My Children Are Not My Life

The sky is perfectly blue.  The clouds are spread just so. There’s a man doing some sort of slow Tai Chi thing about a hundred yards in front of me, gazing into the distance before catapulting his body downwards every so often in a circular cartwheel.

To the left of me, down the grassy hill, there’s a couple completely intwined, though I can’t understand for the life of me where their heads are and if they are sleeping or awake, but it seems like every so often they shift positions slightly.

I’ve just eaten my tuna salad and I’m listening to the quiet of the day.

My 4 year old is in camp, doing some sort of art project they send me whatsapp photo messages about every so often.  My two year old is being entertained by my amazing cleaning lady/sitter.

And I am here, all alone, on the top of a grassy hill, recovering.

Welcome to Mommy Camp.

At the start of the long summer that began almost 10 weeks ago, I fearfully stated that I would try to do what people colloquially call “Mommy Camp”. My girls, home with me. No official camp to send them to. We would travel around, do all sorts of activities. Bake. Art projects.  Take the subway. Explore the city. 

It was okay, for about three weeks, maybe four. Even enjoyable, endearing, and interesting at times. Then I started to crash.

Here’s what I understand now after 10 weeks of struggling to find myself surrounded by the weight of Mommy Camp responsibilities: there’s a reason why Mommy Camp is hard. Because I’m not 2 and I’m not 4. I’m 31. My mind and emotions are in a totally different place than my girls’, and even though I love them love them love them, going down to their level is an effort.

After awhile, it gets exhausting. And then totally exhausting. Because I need the input and sensory distractions and intellectual stimulation and emotional fulfillment of a 31 year old. I need the input of mission and global awareness and complex social conversation.

I need to have my own life, that has nothing to do with them.

My mind will always go back to that illuminating moment, years ago, when I asked a Rabbi- “How can I think of Gd without thinking of the world?” and he retorted-“Think of your mother without thinking of yourself.”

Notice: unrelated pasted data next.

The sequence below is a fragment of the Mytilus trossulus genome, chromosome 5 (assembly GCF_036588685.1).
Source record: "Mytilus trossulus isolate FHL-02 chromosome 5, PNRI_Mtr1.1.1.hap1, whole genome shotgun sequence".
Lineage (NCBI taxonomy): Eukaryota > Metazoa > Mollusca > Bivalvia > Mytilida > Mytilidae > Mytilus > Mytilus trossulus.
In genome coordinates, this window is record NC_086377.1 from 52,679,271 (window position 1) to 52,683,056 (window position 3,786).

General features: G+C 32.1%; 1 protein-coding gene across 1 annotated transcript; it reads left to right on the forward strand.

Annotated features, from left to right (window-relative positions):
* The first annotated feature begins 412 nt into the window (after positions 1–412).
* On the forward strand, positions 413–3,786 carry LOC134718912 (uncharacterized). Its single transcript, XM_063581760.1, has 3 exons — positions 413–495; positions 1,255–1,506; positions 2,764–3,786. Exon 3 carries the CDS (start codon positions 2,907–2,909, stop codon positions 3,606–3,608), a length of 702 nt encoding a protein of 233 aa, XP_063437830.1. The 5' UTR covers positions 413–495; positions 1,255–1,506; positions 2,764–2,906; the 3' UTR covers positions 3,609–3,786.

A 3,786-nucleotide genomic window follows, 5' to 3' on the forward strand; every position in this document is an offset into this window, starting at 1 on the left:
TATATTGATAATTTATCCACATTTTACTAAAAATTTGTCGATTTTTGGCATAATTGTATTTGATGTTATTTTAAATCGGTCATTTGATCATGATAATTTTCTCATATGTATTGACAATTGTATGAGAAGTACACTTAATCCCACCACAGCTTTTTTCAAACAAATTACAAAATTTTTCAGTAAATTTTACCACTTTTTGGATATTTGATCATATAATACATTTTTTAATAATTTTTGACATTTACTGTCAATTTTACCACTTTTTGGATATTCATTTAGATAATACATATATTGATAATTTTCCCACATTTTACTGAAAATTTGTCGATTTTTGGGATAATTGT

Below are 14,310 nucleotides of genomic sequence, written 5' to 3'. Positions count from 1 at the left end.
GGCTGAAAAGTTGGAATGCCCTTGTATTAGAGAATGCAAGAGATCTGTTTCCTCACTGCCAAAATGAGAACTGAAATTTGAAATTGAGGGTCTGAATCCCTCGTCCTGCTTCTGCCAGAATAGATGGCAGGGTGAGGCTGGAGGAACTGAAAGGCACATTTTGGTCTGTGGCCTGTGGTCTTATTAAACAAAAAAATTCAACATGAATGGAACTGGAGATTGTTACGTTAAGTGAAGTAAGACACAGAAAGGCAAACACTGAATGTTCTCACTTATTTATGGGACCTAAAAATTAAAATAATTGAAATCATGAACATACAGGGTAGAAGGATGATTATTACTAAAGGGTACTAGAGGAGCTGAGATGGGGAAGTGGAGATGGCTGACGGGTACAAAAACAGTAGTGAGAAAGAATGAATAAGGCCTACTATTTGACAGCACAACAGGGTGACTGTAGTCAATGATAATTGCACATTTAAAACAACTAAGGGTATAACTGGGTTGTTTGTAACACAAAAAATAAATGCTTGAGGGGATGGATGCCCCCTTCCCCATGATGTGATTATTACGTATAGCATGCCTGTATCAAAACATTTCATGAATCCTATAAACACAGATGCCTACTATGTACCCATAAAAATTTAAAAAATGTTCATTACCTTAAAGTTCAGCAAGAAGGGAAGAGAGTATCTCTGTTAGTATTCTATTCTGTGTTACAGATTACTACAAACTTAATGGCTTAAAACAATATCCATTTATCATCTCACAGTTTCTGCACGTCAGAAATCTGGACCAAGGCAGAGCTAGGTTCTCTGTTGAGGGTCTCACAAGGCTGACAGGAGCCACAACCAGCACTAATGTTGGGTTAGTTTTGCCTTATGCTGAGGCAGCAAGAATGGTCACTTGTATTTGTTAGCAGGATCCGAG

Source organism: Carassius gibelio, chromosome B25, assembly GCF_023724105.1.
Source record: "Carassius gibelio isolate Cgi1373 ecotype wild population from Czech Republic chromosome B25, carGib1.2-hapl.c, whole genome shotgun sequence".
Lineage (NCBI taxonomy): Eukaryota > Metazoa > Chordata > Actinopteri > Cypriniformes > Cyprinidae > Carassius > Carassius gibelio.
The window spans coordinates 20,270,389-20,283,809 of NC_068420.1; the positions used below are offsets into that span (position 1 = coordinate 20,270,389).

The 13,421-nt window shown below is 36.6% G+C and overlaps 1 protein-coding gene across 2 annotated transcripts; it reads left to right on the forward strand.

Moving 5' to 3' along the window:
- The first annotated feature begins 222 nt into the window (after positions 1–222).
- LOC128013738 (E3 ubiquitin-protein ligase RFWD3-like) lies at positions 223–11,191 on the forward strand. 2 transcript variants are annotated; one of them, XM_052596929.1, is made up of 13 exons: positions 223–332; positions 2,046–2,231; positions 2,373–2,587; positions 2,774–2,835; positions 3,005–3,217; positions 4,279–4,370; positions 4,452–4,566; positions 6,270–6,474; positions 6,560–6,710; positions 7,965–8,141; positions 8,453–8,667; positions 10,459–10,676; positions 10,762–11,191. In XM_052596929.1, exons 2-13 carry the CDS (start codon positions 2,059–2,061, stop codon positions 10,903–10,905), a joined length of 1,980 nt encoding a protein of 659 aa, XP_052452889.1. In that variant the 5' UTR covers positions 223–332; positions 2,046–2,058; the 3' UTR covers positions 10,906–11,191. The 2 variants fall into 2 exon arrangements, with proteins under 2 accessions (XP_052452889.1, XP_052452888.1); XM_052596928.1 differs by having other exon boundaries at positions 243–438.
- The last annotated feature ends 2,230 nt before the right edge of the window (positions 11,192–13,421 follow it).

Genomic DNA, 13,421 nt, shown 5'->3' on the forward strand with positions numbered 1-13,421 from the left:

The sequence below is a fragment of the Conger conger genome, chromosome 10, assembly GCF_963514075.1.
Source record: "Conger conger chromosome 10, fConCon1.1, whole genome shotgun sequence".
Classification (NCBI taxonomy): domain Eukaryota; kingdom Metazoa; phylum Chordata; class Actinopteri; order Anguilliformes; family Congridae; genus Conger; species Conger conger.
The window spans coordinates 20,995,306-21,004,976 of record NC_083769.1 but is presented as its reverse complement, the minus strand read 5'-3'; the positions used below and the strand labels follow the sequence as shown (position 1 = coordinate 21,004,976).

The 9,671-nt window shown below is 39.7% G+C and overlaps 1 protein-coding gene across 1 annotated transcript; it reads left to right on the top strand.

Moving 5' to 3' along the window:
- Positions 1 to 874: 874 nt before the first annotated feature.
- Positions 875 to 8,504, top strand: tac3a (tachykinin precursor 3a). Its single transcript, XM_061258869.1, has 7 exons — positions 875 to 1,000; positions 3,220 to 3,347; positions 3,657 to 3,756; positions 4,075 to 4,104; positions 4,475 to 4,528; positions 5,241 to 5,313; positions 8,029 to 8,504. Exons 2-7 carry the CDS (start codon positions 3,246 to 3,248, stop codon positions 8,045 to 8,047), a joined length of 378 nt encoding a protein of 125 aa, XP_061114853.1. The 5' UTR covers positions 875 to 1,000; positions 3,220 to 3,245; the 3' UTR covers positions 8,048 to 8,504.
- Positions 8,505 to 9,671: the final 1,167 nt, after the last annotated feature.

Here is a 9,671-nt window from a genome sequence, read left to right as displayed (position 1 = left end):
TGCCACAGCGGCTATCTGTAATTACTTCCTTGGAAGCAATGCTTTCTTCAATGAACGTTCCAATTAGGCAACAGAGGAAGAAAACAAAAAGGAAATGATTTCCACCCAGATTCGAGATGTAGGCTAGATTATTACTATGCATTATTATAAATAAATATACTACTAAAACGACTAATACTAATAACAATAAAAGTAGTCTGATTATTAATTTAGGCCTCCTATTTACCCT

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“But I can’t!” I responded emphatically, thinking I had won the argument. “When I think of my mom, I think of her connection to me, as being my mother.”

“Ah,” he smiled wisely- then, “But your mother has a whole life that has nothing to do with you. So, too, Gd. He has a whole life that has nothing to do with this world.”

And if it’s exhausting for me to come down to my children’s level, I can’t even imagine the effort it is for God.

Throughout the weeks of Mommy Camp, it was hard to extract myself from my motherhooding. I felt a profound sense of floating and being lost.  All of my projects, friends, self-care habits, and husband dates, were so difficult to arrange in the midst of the ever-growing sea of Mommy Camp duties and recovery periods.

After the summer started derailing faster downhill, I reluctantly forced myself to come to terms with who I am – a 31 year old, complex and needy human being- and enrolled my older daughter in camp. I hired a sitter to help with my other child. Not because I could afford it. But because I needed to feel like me. I needed to build a home.

I hope I’ve learned my lesson.

In the future, when it is necessary for me to take care of my girls for longer than usual, I’m not calling it euphemistically “Mommy Camp”, which would connote the inaccurate perception that I am an amazing camp director who is thrilled with the possibility of creating day long projects and activities to entertain my kinderlach. Some women do love that stuff. Some women want to be preschool teachers and camp directors and cannot get enough of being around little kids all the time or being around people all the time for that matter. I am not any of those women. 

So rather, I’ll call our precious  time together what it is- “Family Time” or “ Getting Through The Day Trying To Have Fun” or “Waiting for Camp/School to Start” Time. And when the babysitter arrives to relieve my of my duties so I can get a little bit of “me” time on those Waiting Days, I’ll grab my bag, kiss my wonderful girls goodbye, and head out to the park, library, or whatever I have planned for that day, and say, “See you soon, girls, Mommy has to go to Mommy Camp now.” Because in that sentence and situation, that term is accurate.

I know in my heart of hearts that sending both my girls to camp while I do what I want and need to is more than okay and expensive. It’s really, really important.

On that note, I’m going to get back to staring out into nothingness and enjoying my 31 year old thoughts until I return home again.  The couple has de-twined ( they were alive after all!) and the tai chai man has apparently drifted off to catapult himself somewhere else.

There’s one more day of Waiting For School To Start Family Time, and if I don’t replenish myself before I head back, I’m not sure I’m gonna make it.